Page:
Previous studies have proved that NETs display a protective effect against infection, and NET inhibition attenuated anti-infection effects of neutrophils. Data implicating the degree to which NETs either inhibit or exacerbate the inflammation progression are controversial. In order to investigate the role of NETs in gut bacteria clearance, Saha et al. [36] challenged PAD4-deficient (PAD4−/−) mice and wild-type (WT) littermates with C. rodentium. They found luminal colonization of C. rodentium in PAD4−/− mice unable to form NETs peaked between 11 and 14 days after infection, whereas WT mice suppressed the infection by 14 days. Moreover, an experiment was conducted to examine the outcome of NET inhibition in NEC model induced by Klebsiella pneumoniae infection [37]. Chloramine treatment inhibited NET formation and increased systemic inflammation, bacterial load, organ injury, and mortality in murine NEC [37]. In this sense, inhibition of NETs impaired the capacity of neutrophils defending enterogenic infection.

Although the strikingly different outcomes of NET inhibition in these studies may be derived from distinct animal models and stimuli, they bring contradiction to treatments targeting at NETs. Instead of complete depletion of NETs, new therapies should be developed which preserve the protective function against infection while preventing the excessive inflammation caused by NETs. Interestingly, Van Avondt et al. [101] found a solution through modifying signal inhibitory receptor on leukocyte-1 (SIRL-1). SIRL-1 intervention suppressed NET formation in response to S. aureus stimulation and preserved intracellular antimicrobial defense and ROS generation [101]. The findings provide the possibility to develop some new treating strategies, both attenuating the detrimental effect and retaining the protective effect of NETs.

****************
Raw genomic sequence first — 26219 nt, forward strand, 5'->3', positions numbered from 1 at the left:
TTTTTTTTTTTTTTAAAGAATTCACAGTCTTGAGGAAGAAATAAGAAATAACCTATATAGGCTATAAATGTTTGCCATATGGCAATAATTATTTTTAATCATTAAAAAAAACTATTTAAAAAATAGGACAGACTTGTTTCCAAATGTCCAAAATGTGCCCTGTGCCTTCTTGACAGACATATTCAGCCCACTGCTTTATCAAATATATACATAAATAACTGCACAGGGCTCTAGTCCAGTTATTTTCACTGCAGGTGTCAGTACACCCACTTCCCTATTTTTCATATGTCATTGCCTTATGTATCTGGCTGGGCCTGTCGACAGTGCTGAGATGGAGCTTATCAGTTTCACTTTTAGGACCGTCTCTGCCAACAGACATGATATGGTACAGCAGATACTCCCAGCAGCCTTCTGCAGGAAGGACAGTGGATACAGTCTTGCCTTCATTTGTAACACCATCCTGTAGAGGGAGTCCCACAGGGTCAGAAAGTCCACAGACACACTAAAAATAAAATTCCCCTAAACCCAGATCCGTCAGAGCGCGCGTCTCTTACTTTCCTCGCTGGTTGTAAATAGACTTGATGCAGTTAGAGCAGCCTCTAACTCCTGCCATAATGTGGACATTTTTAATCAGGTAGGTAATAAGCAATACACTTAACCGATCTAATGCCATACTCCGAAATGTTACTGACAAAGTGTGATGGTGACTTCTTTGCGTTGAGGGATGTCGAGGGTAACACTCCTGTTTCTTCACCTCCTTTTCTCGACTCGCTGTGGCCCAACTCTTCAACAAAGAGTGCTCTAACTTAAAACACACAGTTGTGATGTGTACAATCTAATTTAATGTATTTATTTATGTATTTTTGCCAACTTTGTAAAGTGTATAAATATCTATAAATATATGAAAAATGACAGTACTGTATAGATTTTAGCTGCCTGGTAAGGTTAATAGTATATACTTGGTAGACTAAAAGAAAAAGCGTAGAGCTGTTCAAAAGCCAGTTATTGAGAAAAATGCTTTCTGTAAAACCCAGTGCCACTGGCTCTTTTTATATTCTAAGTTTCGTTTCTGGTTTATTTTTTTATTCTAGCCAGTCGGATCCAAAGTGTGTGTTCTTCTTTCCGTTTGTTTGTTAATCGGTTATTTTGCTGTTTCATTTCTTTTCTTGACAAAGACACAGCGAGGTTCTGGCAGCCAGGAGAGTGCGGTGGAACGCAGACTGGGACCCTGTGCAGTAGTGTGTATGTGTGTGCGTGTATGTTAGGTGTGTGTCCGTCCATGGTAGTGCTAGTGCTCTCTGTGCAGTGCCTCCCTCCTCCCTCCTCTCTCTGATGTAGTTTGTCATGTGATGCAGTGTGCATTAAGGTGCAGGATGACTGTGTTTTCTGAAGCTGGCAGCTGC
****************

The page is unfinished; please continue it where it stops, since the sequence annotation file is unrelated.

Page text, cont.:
9. Conclusion

NET-related researches have been shifted from innate immune defense to noninfectious diseases ranging from autoimmune disease to cancer. It is suggested that NETs aggravate inflammation, damage surrounding tissue, promote thrombosis, and facilitate cancer progression. It is essential to understand the role of NETs in gut disease, as neutrophil accumulation and activation are critical mechanisms of pathogenesis in the gut. As we presented in this review, NETs could affect the initiation and progression of IBD, CRC, and intestinal IRI. However, much remains unclear about the specific mechanism of NETs in intestine pathogenesis. Given the multitude of NET compositions, novel NET functions in unknown circumstances in the gut are likely to emerge in the future. Besides, it is not clear whether treatment agents like DNase and PAD4 inhibitors have side effects when targeting some receptors in addition to NETs. Therefore, in order to find the most precise molecule candidates for therapeutic targeting, a better understanding of the mechanisms of NETs in gut disease is needed. Moreover, NETs either present protective functions such as antimicrobial or pose harmful effects. How to balance the beneficial and detrimental effects of NETs would be a key point during novel drug development.

Data Availability

All data generated or analyzed in this study are available from the corresponding authors on reasonable request.

Conflicts of Interest

All authors declare no conflicts of interest.

Authors’ Contributions

Q. -Y. H., S. L., and W. -X. G. conceptualized the study. K. C. wrote the original draft. L. -H. S., F. W., X. -F. S., X. -F. X., X. K., P. S., M. W., X. -F. L., and C. W. contributed to writing, reviewing, and editing the article. S. L. contributed in acquiring funds. W. -X. G. supervised the study. Kai Chen, Li-Hua Shao, Feng Wang, and Xiao-Fei Shen contributed equally to this work.


This work was supported by grants from the National Natural Science Foundation of China (81602103 (to S.L.) and 82102294 (to Q. -Y. H.)).